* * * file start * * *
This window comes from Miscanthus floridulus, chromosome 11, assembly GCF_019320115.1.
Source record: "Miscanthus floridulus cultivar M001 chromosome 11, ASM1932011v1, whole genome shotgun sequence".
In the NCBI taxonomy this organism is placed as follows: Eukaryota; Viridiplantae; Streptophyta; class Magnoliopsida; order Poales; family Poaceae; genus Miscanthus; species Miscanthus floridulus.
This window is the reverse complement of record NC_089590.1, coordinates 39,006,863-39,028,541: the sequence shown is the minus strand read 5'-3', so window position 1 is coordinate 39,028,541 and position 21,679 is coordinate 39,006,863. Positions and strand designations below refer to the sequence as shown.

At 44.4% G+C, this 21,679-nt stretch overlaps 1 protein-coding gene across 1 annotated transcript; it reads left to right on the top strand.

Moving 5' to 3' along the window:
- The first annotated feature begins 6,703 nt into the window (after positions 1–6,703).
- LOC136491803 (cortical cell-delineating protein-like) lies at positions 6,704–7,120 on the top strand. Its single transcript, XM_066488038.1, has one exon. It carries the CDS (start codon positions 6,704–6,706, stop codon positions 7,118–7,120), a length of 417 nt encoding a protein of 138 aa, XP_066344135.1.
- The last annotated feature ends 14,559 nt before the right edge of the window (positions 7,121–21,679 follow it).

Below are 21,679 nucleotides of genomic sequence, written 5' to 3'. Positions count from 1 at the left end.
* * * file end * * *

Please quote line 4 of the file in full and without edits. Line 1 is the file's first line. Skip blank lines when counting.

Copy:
This window is the reverse complement of record NC_089590.1, coordinates 39,006,863-39,028,541: the sequence shown is the minus strand read 5'-3', so window position 1 is coordinate 39,028,541 and position 21,679 is coordinate 39,006,863. Positions and strand designations below refer to the sequence as shown.